Open-loop Servomechanisms, Overshoot And Hunting, Mechanical Inertia And ServomechanismsEnabling servomechanisms
The name servomechanism means, quite literally, slave machine. A servomechanism is a physical device that responds to an input control-signal by forcing an output actuator to perform a desired function. Servomechanisms are often the connection between computers, electronics, and mechanical actions. If computers are the brains, servomechanisms are the muscles and the hands that do physical work. Servomechanisms use electronic, hydraulic, or mechanical devices to control power. Servomechanisms enable a control operator to perform dangerous tasks at a distance and they are often employed to control massive objects using fingertip control.
The power-steering assistance accessory on almost all automobiles is a familiar example of a servomechanism. Automotive power steering uses hydraulic fluid under great pressure to power an actuator that redirects the wheels of a car as needed. The driver gently turns the steering wheel and the power-assist servomechanism provides much of the necessary energy needed to position the wheels.
The Boeing 777 is the first heavy jet plane engineered to fly with all major flight-control functions managed by servomechanisms. The design of this revolutionary plane is based on the so-called "fly-by-wire" system. In normal flight a digital signal communicates the pilot's instructions electrically to control servomechanisms that position the plane's control surfaces as needed.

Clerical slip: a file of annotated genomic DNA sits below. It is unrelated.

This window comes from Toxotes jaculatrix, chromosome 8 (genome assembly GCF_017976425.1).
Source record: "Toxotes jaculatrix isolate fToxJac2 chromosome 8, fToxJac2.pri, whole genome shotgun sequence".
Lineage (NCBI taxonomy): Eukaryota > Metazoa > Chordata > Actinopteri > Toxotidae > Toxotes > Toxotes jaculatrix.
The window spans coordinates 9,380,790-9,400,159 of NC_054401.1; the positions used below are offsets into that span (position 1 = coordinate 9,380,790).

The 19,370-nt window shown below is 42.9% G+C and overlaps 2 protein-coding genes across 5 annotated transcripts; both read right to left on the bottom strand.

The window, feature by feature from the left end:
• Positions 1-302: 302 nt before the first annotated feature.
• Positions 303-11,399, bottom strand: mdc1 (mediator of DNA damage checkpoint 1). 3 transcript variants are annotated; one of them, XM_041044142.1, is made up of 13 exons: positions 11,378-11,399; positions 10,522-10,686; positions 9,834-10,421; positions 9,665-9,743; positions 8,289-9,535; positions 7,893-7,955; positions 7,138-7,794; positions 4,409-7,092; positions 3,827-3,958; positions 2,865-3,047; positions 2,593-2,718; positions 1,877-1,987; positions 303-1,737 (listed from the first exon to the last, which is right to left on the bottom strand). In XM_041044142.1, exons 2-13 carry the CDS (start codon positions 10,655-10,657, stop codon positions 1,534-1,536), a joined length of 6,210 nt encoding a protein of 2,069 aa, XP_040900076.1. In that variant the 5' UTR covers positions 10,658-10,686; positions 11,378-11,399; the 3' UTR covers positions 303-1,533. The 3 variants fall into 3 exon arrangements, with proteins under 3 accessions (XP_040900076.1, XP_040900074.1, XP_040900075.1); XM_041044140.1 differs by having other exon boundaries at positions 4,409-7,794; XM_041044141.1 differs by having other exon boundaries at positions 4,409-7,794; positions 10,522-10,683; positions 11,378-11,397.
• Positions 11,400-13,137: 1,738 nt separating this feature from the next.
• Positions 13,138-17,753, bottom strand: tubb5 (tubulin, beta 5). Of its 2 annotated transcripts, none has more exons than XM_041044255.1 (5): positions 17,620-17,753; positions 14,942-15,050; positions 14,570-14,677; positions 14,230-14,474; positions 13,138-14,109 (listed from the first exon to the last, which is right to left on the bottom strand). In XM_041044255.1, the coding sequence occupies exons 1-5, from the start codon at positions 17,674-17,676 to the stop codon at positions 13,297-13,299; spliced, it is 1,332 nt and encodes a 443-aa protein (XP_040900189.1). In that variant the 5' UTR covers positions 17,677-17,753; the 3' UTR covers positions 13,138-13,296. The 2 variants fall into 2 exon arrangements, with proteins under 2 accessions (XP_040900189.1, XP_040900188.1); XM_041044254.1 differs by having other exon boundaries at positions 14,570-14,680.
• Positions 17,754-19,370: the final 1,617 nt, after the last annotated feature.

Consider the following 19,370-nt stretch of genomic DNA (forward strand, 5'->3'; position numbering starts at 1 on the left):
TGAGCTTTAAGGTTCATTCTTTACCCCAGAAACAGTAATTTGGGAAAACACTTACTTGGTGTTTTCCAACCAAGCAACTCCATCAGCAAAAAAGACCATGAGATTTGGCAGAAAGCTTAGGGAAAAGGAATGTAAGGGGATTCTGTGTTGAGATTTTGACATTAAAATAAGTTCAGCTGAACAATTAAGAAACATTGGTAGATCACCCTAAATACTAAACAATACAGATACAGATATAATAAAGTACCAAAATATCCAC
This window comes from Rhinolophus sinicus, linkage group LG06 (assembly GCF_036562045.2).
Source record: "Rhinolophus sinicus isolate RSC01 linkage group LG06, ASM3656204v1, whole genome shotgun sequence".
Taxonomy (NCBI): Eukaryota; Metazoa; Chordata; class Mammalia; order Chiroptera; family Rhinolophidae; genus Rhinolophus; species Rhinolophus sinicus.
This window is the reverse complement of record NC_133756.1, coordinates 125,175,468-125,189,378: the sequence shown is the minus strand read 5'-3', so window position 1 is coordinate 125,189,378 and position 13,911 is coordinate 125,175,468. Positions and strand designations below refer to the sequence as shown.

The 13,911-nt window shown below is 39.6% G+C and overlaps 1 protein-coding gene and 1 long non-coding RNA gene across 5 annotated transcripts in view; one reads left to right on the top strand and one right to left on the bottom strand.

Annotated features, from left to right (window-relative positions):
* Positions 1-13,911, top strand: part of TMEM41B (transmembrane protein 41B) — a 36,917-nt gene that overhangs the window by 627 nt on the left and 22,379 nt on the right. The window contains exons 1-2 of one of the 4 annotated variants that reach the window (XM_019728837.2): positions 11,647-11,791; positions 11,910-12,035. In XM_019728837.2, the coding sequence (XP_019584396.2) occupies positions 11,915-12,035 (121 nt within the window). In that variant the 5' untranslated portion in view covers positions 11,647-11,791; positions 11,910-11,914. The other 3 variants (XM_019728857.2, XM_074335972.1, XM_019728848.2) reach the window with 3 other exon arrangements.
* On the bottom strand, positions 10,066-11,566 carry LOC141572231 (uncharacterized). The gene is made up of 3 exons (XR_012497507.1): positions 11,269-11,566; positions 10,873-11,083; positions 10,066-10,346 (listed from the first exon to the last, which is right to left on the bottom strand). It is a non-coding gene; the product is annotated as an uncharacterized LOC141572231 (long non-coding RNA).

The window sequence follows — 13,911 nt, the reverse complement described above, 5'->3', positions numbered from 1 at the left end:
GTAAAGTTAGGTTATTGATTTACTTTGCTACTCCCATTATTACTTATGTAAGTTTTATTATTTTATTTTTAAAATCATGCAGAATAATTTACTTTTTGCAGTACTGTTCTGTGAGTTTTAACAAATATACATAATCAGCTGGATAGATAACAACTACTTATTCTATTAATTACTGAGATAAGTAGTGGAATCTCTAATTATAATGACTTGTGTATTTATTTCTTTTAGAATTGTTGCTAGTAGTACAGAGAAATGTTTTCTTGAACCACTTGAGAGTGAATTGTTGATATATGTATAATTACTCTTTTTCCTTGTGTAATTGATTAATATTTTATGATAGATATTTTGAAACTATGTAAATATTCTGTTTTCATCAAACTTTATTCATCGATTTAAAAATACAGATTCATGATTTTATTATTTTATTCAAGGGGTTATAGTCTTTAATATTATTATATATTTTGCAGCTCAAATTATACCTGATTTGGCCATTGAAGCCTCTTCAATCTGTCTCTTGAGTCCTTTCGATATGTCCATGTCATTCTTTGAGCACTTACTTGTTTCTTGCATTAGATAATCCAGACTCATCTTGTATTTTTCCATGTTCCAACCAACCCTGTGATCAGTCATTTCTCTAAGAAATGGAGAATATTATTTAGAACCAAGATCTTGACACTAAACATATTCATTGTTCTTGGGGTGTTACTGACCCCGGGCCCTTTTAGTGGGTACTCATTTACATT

High-performance airplanes need special servomechanisms called flight-control systems to compensate for performance instabilities that would otherwise compromise their safety. The aerodynamic designs that optimize a plane's performance sometimes cause instabilities that are difficult for a pilot to manage.
A plane may have a tendency to pitch up and down uncontrollably, or yaw back and forth under certain conditions. These two instabilities may combine with a third problem where the plane tends to roll unpredictably. Sensors called accelerometers pick up these oscillations before the pilot is aware of them and servomechanisms introduce just the right amount of correction needed to stop the unwanted activity. The servos that perform this magic are called pitch dampers, yaw dampers, and roll dampers. Their effect is to smooth out the performance of a plane so that it does only what it should. Without servomechanism technology flight-control systems would be impossible and the large safe aircraft we take for granted would be impractical.
Various servomechanisms provide the enabling connection between data and mechanical actions. If all servomechanisms were to disappear from technology overnight, our world would be much less comfortable, much less safe, and certainly less convenient.
See also Computer, digital.
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Faillot, J.L., ed. Vibration Control of Flexible Servo Mechanisms. New York: Springer-Verlaag, 1994.
Johnson, Eric R. Servomechanisms. New York: Prentice-Hall, Inc., 1996.
Albus, James S., and John M. Evans, Jr., "Robot Systems." Scientific American (1976).
Tustin, Arnold. "Feedback." Scientific American September, 1952.
- Servomechanisms - Open-loop Servomechanisms
- Servomechanisms - Overshoot And Hunting
- Servomechanisms - Mechanical Inertia And Servomechanisms
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